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Publication# Motivic and p-adic Localization Phenomena

Abstract

In this thesis we compute motivic classes of hypertoric varieties, Nakajima quiver varieties and open de Rham spaces in a certain localization of the Grothendieck ring of varieties. Furthermore we study the $p$-adic pushforward of the Haar measure under a hypertoric moment map $\mu$. This leads to an explicit formula for the Igusa zeta function $\FI_\mu(s)$ of $\mu$, and in particular to a small set of candidate poles for $\FI_\mu(s)$. We also study various properties of the residue at the largest pole of $\FI_\mu(s)$. Finally, if $\mu$ is constructed out of a quiver $\Gamma$ we give a conjectural description of this residue in terms of indecomposable representations of $\Gamma$ over finite depth rings. The connections between these different results is the method of proof. At the heart of each theorem lies a motivic or $p$-adic volume computation, which is only possible due to some surprising cancellations. These cancellations are reminiscent of a result in classical symplectic geometry by Duistermaat and Heckman on the localization of the Liouville measure, hence the title of the thesis.

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Alexander Grothendieck

Alexander Grothendieck (ˈgroʊtəndiːk; ˌalɛˈksandɐ ˈɡʁoːtn̩ˌdiːk; ɡʁɔtɛndik; 28 March 1928 – 13 November 2014) was a French mathematician who became the leading figure in the creation of modern algebraic geometry. His research extended the scope of the field and added elements of commutative algebra, homological algebra, sheaf theory, and to its foundations, while his so-called "relative" perspective led to revolutionary advances in many areas of pure mathematics. He is considered by many to be the greatest mathematician of the twentieth century.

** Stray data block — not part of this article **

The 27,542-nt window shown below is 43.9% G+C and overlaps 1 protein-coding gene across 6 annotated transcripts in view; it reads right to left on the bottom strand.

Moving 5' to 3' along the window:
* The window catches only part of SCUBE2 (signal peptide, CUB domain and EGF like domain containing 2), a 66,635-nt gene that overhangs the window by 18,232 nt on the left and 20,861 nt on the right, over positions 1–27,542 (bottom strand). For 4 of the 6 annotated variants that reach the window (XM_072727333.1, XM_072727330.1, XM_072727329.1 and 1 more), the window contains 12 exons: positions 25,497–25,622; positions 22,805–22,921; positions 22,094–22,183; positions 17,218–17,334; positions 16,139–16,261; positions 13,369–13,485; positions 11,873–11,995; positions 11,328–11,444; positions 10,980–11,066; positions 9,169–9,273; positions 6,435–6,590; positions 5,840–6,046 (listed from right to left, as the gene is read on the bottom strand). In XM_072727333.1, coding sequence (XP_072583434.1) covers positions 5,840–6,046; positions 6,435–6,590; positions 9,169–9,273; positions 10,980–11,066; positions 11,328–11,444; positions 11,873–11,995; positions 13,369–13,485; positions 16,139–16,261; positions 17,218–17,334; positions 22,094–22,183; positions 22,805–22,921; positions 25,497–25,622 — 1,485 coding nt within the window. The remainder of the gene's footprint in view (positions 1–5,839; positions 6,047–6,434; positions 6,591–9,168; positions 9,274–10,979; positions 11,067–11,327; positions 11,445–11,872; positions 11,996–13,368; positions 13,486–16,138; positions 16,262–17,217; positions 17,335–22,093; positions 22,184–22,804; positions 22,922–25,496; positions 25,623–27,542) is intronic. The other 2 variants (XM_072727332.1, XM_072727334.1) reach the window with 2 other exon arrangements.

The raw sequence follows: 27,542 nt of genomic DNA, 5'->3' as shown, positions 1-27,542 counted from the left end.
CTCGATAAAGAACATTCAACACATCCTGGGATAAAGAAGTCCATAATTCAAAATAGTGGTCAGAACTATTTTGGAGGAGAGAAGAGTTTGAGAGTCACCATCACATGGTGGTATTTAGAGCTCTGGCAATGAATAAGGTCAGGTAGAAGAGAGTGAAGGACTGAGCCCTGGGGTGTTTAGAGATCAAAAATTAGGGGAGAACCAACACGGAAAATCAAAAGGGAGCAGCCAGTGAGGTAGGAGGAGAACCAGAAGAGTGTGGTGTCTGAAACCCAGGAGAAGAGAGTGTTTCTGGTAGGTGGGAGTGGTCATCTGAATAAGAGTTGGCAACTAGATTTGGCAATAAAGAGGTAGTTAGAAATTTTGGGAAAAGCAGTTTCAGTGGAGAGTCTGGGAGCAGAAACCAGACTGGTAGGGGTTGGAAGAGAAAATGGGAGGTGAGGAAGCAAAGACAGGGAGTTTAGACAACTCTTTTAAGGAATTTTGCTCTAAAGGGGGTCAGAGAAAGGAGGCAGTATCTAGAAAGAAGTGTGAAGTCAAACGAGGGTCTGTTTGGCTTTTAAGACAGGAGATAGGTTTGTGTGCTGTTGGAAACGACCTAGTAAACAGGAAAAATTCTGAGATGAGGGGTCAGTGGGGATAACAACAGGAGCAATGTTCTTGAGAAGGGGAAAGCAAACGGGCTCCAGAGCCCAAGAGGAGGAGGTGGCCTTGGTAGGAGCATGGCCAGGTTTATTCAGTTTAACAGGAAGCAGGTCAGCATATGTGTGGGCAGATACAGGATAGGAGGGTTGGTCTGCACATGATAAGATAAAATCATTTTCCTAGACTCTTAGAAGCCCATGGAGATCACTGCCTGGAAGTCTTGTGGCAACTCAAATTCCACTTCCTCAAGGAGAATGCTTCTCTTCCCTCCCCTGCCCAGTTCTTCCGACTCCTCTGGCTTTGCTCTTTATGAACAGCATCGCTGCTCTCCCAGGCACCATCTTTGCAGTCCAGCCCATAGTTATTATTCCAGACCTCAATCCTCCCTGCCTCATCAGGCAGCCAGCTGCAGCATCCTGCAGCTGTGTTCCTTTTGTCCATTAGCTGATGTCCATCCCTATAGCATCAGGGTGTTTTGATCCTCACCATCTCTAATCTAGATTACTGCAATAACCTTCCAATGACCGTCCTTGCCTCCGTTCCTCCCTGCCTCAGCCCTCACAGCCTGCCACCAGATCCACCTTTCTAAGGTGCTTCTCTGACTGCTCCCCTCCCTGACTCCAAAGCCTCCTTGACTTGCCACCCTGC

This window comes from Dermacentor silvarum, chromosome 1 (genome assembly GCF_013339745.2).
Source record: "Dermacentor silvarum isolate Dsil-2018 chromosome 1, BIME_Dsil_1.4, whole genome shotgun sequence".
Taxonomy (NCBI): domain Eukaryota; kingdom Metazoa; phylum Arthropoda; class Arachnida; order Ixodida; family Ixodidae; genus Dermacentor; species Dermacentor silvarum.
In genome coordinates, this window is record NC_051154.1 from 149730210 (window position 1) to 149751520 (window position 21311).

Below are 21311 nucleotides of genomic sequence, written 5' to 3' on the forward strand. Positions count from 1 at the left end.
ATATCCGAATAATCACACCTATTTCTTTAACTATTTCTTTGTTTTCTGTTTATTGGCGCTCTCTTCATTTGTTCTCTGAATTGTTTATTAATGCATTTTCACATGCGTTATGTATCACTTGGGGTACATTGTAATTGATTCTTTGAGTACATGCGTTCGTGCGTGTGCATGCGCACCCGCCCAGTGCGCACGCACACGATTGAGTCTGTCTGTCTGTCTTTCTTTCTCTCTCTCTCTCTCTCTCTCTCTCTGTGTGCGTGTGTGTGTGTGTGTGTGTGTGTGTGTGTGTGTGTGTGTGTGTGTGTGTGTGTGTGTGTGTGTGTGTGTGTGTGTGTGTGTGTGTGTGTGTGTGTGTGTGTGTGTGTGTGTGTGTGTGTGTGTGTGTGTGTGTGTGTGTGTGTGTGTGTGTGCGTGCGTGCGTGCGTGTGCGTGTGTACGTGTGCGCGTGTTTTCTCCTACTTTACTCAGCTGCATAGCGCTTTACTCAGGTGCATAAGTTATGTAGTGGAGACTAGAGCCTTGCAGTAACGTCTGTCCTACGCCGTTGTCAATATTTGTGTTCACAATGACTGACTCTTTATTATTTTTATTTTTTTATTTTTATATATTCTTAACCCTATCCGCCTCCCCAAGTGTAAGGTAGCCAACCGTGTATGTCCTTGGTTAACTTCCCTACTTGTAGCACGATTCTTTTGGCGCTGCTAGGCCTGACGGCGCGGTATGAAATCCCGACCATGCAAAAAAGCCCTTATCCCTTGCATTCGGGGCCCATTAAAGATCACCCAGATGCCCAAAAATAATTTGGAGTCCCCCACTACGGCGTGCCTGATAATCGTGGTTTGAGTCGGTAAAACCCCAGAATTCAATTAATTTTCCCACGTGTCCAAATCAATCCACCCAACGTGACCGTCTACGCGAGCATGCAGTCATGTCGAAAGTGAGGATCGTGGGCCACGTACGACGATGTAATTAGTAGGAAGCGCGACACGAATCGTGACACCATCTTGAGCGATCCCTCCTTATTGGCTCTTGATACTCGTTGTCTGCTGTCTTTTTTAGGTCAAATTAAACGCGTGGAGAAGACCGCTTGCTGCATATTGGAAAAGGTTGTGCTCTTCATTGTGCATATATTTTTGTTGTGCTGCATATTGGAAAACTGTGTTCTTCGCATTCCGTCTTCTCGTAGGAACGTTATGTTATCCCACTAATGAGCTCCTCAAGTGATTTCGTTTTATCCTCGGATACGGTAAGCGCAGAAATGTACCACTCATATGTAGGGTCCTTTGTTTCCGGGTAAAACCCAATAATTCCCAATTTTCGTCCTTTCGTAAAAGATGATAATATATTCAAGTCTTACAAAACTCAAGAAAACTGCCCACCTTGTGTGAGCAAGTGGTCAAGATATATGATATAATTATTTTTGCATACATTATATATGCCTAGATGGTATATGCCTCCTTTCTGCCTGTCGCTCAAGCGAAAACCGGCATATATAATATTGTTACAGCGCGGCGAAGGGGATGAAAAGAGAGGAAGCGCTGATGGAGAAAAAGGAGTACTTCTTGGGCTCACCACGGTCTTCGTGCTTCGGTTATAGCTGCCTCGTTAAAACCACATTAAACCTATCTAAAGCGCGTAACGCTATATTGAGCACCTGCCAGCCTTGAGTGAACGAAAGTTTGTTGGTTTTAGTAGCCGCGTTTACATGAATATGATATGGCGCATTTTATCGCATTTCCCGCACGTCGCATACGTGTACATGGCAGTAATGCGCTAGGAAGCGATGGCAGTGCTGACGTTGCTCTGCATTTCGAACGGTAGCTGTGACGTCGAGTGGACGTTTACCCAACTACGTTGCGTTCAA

Quiver (mathematics)

In graph theory, a quiver is a directed graph where loops and multiple arrows between two vertices are allowed, in other words a multidigraph. They are commonly used in representation theory: a representation V of a quiver assigns a vector space V(x) to each vertex x of the quiver and a linear map V(a) to each arrow a. In , a quiver can be understood to be the underlying structure of a , but without composition or a designation of identity morphisms. That is, there is a forgetful functor from Cat to Quiv.

Haar measure

In mathematical analysis, the Haar measure assigns an "invariant volume" to subsets of locally compact topological groups, consequently defining an integral for functions on those groups. This measure was introduced by Alfréd Haar in 1933, though its special case for Lie groups had been introduced by Adolf Hurwitz in 1897 under the name "invariant integral". Haar measures are used in many parts of analysis, number theory, group theory, representation theory, statistics, probability theory, and ergodic theory.

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